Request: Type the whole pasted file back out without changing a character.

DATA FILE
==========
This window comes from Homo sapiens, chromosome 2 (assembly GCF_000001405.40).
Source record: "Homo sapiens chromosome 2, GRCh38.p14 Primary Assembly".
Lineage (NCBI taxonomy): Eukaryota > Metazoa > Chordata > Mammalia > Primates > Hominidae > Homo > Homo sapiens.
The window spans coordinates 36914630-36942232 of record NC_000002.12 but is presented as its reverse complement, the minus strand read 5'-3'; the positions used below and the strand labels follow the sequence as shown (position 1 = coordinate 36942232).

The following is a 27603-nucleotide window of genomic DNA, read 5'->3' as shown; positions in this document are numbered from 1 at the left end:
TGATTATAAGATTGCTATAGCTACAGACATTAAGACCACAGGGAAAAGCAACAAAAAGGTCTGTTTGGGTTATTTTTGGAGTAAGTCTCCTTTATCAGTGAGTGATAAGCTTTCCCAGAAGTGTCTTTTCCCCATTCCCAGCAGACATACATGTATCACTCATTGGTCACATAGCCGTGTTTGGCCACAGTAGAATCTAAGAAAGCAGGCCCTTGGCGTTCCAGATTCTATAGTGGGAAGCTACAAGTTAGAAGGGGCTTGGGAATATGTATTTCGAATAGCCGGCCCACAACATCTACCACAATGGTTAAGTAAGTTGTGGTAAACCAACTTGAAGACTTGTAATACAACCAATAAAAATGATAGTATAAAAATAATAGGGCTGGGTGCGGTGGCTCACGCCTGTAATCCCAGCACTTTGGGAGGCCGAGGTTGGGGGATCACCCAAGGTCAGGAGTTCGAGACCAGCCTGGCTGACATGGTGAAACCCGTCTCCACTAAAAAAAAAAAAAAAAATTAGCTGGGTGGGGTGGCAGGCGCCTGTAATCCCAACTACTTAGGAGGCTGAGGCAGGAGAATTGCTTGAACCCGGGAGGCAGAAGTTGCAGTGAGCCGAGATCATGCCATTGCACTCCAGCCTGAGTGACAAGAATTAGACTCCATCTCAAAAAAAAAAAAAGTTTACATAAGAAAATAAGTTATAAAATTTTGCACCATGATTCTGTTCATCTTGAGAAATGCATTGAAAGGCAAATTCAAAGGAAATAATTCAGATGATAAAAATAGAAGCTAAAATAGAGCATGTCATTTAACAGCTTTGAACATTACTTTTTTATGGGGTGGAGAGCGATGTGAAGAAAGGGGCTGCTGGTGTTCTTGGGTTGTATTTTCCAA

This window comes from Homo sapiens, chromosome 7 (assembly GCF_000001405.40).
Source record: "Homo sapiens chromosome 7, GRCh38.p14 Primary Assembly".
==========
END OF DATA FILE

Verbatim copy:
This window comes from Homo sapiens, chromosome 2 (assembly GCF_000001405.40).
Source record: "Homo sapiens chromosome 2, GRCh38.p14 Primary Assembly".
Lineage (NCBI taxonomy): Eukaryota > Metazoa > Chordata > Mammalia > Primates > Hominidae > Homo > Homo sapiens.
The window spans coordinates 36914630-36942232 of record NC_000002.12 but is presented as its reverse complement, the minus strand read 5'-3'; the positions used below and the strand labels follow the sequence as shown (position 1 = coordinate 36942232).

The following is a 27603-nucleotide window of genomic DNA, read 5'->3' as shown; positions in this document are numbered from 1 at the left end:
TGATTATAAGATTGCTATAGCTACAGACATTAAGACCACAGGGAAAAGCAACAAAAAGGTCTGTTTGGGTTATTTTTGGAGTAAGTCTCCTTTATCAGTGAGTGATAAGCTTTCCCAGAAGTGTCTTTTCCCCATTCCCAGCAGACATACATGTATCACTCATTGGTCACATAGCCGTGTTTGGCCACAGTAGAATCTAAGAAAGCAGGCCCTTGGCGTTCCAGATTCTATAGTGGGAAGCTACAAGTTAGAAGGGGCTTGGGAATATGTATTTCGAATAGCCGGCCCACAACATCTACCACAATGGTTAAGTAAGTTGTGGTAAACCAACTTGAAGACTTGTAATACAACCAATAAAAATGATAGTATAAAAATAATAGGGCTGGGTGCGGTGGCTCACGCCTGTAATCCCAGCACTTTGGGAGGCCGAGGTTGGGGGATCACCCAAGGTCAGGAGTTCGAGACCAGCCTGGCTGACATGGTGAAACCCGTCTCCACTAAAAAAAAAAAAAAAAATTAGCTGGGTGGGGTGGCAGGCGCCTGTAATCCCAACTACTTAGGAGGCTGAGGCAGGAGAATTGCTTGAACCCGGGAGGCAGAAGTTGCAGTGAGCCGAGATCATGCCATTGCACTCCAGCCTGAGTGACAAGAATTAGACTCCATCTCAAAAAAAAAAAAAGTTTACATAAGAAAATAAGTTATAAAATTTTGCACCATGATTCTGTTCATCTTGAGAAATGCATTGAAAGGCAAATTCAAAGGAAATAATTCAGATGATAAAAATAGAAGCTAAAATAGAGCATGTCATTTAACAGCTTTGAACATTACTTTTTTATGGGGTGGAGAGCGATGTGAAGAAAGGGGCTGCTGGTGTTCTTGGGTTGTATTTTCCAA

This window comes from Homo sapiens, chromosome 7 (assembly GCF_000001405.40).
Source record: "Homo sapiens chromosome 7, GRCh38.p14 Primary Assembly".